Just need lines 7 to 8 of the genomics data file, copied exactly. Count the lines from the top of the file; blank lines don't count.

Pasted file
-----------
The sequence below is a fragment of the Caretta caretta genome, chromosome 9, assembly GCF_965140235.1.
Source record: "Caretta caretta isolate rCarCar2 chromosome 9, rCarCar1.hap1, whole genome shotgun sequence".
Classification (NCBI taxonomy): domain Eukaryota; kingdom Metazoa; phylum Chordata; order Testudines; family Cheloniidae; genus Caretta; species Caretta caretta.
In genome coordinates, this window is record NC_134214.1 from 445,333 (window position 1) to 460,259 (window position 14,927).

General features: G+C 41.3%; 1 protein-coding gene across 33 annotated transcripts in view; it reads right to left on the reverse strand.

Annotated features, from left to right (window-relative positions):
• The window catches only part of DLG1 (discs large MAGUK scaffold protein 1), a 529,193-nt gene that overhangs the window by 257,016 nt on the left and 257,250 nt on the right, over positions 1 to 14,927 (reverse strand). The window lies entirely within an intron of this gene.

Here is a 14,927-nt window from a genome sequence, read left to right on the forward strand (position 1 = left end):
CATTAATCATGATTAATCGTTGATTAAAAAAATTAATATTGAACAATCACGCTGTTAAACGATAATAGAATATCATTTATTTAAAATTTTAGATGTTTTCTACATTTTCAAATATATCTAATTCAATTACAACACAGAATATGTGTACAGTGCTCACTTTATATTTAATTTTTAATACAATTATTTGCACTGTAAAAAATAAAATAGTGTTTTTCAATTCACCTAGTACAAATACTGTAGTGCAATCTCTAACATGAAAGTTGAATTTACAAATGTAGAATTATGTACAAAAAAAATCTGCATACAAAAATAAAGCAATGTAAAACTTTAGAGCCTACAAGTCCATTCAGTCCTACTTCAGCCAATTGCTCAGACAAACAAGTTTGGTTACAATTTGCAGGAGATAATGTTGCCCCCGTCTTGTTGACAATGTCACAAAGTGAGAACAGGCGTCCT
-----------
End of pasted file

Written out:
• The window catches only part of DLG1 (discs large MAGUK scaffold protein 1), a 529,193-nt gene that overhangs the window by 257,016 nt on the left and 257,250 nt on the right, over positions 1 to 14,927 (reverse strand). The window lies entirely within an intron of this gene.

Here is a 14,927-nt window from a genome sequence, read left to right on the forward strand (position 1 = left end):